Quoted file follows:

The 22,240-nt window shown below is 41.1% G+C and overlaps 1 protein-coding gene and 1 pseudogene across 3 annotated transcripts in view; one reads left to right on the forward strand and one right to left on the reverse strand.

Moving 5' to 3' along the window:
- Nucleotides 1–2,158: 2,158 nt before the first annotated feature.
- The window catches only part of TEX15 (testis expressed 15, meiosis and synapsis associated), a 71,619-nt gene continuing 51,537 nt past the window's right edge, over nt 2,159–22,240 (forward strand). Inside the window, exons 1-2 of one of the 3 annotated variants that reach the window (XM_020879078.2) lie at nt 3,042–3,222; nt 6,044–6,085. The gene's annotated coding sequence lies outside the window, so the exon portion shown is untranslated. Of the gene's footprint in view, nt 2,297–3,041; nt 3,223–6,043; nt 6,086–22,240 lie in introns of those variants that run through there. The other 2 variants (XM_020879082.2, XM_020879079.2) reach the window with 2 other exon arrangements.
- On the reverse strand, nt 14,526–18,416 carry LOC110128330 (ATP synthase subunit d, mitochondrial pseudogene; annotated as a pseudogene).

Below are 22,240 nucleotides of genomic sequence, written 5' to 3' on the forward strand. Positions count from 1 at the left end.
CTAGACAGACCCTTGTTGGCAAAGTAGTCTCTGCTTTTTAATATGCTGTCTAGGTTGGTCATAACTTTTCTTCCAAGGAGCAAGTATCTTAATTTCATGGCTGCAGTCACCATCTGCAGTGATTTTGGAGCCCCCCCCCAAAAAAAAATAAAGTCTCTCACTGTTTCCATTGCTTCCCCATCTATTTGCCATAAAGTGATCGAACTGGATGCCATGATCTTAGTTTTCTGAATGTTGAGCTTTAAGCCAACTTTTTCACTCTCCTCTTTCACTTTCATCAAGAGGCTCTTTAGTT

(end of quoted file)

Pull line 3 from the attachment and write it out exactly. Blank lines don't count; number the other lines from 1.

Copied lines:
- Nucleotides 1–2,158: 2,158 nt before the first annotated feature.